Spinnerbaits: Without a doubt the most popular lure to turn to when the wind is getting ugly, a ½ ounce or ¾ ounce spinnerbait with a natural shade and a willow blade will imitate a baitfish beautifully in choppier conditions, while giving heavier vibrations and eye catching flash. A faster and steady retrieve works best
Chatterbaits: A heavier chatterbait will also attract the eye of a feeding bass. Having a heavier lure will also be easier to feel in the water during windy conditions. The blade on the chatterbait also creates the necessary vibration and flash that will catch bass’s attention in choppy conditions
Rattling Crankbaits: Throwing loud, rattling crankbaits can often get a fierce reaction out of bass, especially when casting at windward shorelines
Lipless Crankbaits: As bass move to shallower water when heavier wind, lipless crankbaits will become a weapon, These are great to cast into the wind, and it’s tight action will be attractive to any baitfish feeding bass
Jerkbaits: These are great for fishing shallower water, and jerkbaits are also well known for getting plenty of cold water bites
Where to Fish for Bass in the Wind
It can be a confusing time to fish when the wind is pumping, and most of the time we’ll look for the most protected area, where it's pleasant to fish. However, this may not be the right call, due to the benefits which wind brings. As Kevin VanDam says: “I’m always looking for the wind”. Rather than avoiding it, embrace it and fish the following kinds of areas:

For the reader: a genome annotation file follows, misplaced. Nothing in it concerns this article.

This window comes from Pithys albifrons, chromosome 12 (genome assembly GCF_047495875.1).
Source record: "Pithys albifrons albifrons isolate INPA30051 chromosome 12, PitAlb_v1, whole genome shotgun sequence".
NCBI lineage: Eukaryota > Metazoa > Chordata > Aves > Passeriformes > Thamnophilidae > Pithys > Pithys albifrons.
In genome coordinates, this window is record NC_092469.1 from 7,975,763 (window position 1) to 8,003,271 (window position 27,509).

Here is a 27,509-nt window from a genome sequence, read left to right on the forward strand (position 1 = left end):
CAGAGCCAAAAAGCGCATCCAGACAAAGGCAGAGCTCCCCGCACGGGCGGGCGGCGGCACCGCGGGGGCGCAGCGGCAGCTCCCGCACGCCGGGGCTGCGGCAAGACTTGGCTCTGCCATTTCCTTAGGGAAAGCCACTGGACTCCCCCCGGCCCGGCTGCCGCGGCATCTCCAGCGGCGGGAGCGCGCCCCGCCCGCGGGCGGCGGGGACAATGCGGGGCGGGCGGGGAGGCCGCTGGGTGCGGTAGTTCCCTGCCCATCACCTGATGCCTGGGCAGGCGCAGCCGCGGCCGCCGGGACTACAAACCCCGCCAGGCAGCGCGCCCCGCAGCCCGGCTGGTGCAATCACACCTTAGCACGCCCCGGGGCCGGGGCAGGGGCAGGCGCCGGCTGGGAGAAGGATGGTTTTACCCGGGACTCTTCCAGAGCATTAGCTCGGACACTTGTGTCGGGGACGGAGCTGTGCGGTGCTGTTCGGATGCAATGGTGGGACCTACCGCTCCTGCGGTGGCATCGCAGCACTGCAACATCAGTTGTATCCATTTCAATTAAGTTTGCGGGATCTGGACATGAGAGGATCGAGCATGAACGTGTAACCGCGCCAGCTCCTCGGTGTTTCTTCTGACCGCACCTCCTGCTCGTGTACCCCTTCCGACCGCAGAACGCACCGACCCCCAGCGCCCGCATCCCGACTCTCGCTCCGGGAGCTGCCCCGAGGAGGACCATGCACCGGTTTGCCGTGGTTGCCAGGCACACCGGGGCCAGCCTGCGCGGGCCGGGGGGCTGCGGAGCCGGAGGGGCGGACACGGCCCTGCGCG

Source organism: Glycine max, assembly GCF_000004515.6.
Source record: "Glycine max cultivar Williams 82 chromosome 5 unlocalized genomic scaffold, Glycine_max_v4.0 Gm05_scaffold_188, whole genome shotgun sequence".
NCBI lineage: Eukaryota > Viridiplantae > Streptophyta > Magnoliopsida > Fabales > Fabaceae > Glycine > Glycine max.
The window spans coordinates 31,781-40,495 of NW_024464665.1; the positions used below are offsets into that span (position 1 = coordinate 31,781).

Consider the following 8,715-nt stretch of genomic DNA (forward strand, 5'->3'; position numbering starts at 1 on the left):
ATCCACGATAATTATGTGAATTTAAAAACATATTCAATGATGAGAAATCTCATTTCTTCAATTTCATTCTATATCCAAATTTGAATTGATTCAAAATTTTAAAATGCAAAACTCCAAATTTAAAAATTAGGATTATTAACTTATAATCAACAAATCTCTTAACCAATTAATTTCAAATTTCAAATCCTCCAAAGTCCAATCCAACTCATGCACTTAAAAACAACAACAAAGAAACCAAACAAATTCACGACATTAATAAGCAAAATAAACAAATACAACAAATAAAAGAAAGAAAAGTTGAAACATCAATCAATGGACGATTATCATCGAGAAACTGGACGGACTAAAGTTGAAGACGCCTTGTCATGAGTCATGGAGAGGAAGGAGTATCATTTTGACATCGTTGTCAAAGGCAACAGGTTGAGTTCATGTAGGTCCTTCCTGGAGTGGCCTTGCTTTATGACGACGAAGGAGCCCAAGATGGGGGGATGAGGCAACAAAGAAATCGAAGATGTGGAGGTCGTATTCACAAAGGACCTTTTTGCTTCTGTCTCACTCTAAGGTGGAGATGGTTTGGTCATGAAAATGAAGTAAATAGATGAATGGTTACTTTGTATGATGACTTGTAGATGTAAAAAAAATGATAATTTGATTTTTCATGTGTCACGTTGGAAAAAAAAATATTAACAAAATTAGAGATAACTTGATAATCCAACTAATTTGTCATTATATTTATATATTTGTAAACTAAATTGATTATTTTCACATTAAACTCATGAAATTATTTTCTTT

Move to shallower areas: Plankton rising will cause baitfish to rise as well, ultimately resulting in bass also moving closer to the surface.
Find windy points and banks: This is often where you’ll find baitfish feeding and therefore bass. Look for these kinds of points rather than the most protected area.
Look for banks that were made murky: Notice banks that have become murky or muddier from the wind, and fish these spots once they start to clear up.
Keep fishing the usual structure: Bass will still hang around underwater structure, so keep fishing these areas. However, rather than fishing protected structure (no wind), look for structure where there’s some chop and exposure to the wind.
Face the wind with your boat: This will give you the chance to have way more control of your boat, and you’ll be able to fish an area more extensively. Casting may be more difficult, but it may be wiser to use heavier applications.
Too many weekend anglers are getting put off by a windy day on the water. Wind can bring about some seriously favorable action from bass, so rather than canceling a day on the water, adjust your techniques and take on the wind. Being able to fish in different weather conditions not only means we can fish more, but it’ll also broaden our skills as a bass angler in general.
Gear can also play a key role when it comes to fishing in the wind. Heavier applications are ideal as they are less vulnerable to wind. Have a look at some of the lines that we've reviewed, as well as our rod reviews.